A controversy has erupted at Cincinnati city hall over council member Leslie Ghiz's proposal that the city spend about $500,000 of federal stimulus money on electronic monitoring units like the one pictured above. These ankle bracelets or "EMU" devices--as they are commonly referred to in the courts--allow a person to be placed on house arrest and assures that offenders or those awaiting trial stay confined to a certain area. Removal of the unit or the failure to stay within the confined space results in a notification to law enforcement that you are in violation of your "EMU" terms and you are then arrested and presumably jailed for violating those terms.
As a Judge, I used EMU as an alternative to jail in certain cases. They are a cost-effective and relatively safe alternative to jail for non-dangerous offenders. They are not a substitute for incarceration when someone is considered dangerous. But, they offer one more alternative for judges to have when deciding how to protect the community and to punish offenders. They can be useful.
There is a serious law enforcement crisis in Hamilton County. We are now beginning to see the signs of the problem. A community our size cannot eliminate 800 jail beds and not experience some drop-off in public safety. Most criminals are repeat offenders. The most serious crimes are usually committed by those with lengthy criminal histories. Incarcerating those who commit less serious offenses has an impact on public safety because those offenders are less apt to commit more serious offenses when they are incarcerated. I offer this opinion based on a career working in the criminal courts as a prosecutor and a judge in both trial courts.
This week, three municipal court judges testified before the city council. The judges went to the council on a bi-partisan basis to explain to the public the problems our community faces with the lack of jail space. This is not a political issue. The lack of jail space is a problem every judge, regardless of political affiliation, grapples with every day. They recognize the crisis.
As a former judge, I regularly hear from my friends and former colleagues in the courts. I hear a constant stream of complaints about how ineffective the courts have become because of the lack of jail space and the inability of the judges to incarcerate offenders. Again, it is a crisis.
The media reports that 75% of criminals incarcerated in the justice center are city offenders. I am surprised it is that low. The crime ridden communities of Hamilton County are largely in the city of Cincinnati with a few exceptions. A majority of murders and most gun crimes occur in the city. The city is most affected by crime.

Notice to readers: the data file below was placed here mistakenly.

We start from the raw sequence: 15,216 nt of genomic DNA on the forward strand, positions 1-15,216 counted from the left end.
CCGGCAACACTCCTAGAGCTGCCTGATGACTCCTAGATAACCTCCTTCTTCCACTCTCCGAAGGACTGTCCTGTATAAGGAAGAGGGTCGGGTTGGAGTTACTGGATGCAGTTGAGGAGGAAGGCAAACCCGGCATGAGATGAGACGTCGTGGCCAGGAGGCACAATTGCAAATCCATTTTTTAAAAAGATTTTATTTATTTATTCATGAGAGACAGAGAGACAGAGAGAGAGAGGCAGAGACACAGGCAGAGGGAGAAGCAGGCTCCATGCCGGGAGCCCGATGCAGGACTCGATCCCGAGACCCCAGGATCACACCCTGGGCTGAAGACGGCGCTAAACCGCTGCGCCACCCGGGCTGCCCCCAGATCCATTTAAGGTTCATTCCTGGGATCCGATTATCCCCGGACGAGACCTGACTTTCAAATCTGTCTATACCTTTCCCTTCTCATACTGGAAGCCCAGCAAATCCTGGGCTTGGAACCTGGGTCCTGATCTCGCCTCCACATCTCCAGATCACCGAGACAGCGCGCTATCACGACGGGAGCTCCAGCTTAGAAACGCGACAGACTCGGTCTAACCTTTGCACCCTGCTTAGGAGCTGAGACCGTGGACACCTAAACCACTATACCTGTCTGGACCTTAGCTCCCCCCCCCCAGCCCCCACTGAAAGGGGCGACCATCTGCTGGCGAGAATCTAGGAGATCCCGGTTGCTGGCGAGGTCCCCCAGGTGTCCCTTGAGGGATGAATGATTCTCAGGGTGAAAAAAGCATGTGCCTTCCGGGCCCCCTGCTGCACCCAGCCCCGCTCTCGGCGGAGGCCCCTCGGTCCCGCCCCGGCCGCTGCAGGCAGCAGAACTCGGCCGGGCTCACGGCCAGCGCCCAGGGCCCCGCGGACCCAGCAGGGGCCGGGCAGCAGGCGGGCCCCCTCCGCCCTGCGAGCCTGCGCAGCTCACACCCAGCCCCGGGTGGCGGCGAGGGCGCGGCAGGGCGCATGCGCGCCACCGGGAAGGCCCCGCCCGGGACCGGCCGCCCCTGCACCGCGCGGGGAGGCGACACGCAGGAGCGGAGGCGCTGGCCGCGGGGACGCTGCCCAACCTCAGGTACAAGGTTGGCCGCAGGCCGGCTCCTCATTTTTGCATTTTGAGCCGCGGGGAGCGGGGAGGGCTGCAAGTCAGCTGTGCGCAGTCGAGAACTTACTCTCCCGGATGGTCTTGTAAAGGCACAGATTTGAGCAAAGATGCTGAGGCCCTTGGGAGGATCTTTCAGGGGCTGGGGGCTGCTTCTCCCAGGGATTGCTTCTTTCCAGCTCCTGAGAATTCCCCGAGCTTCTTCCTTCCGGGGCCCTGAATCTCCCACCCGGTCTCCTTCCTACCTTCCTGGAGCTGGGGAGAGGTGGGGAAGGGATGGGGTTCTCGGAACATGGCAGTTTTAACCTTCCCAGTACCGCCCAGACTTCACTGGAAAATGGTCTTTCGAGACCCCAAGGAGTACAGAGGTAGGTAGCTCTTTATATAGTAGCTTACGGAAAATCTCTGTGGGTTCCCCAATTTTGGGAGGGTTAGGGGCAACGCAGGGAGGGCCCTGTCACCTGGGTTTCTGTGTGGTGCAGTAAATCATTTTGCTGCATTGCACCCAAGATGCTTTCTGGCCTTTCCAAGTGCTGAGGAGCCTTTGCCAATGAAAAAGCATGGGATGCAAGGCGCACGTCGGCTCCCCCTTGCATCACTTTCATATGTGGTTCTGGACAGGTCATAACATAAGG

Leslie Ghiz's proposal that the city use federal stimulus money to purchase these EMU devices is an important step in the right direction. There is nothing threatening the safety of the citizens of Cincinnati more than the inability of judges to incarcerate offenders. These units are one of many alternatives that city and county government should pursue to alleviate this critical problem.
Unfortunately, on Wednesday the Democrats on the city council did not support an effort to allow the full council to consider the Leslie Ghiz's proposal. They effectively killed it before a critical May 18 deadline to apply for federal stimulus dollars. Blocking Ghiz's proposal is irresponsible and reflects a misunderstanding of the real law enforcement crisis being faced by the courts every single day.
Mayor Mallory issued the following statement, "According to state law counties are responsible for jails not cities. If the County wants to spend their portion of the funding on ankle bracelets, then they are free to do so. Mayor Mallory supports the Counties ability to spend their money as they wish." (See my source here.)
Is this the kind of city-county cooperation we expect from our city chief executive during a law enforcement crisis? Essentially, Mayor Mallory says, "not our problem."
First, the federal stimulus monies that are being awarded to be spent here are not "city" funds. They are federal tax monies that ought to be used in a way to best serve the citizens.
Second, the city needs to pitch-in at a time where the county is in crisis and the crisis is one of crime committed largely within city limits.
Yesterday, Dr. Brad Wenstrup, our candidate for Mayor, issued a statement supporting council member Ghiz's proposal and urging its consideration. That is what a responsible leader should do.
Have a great weekend.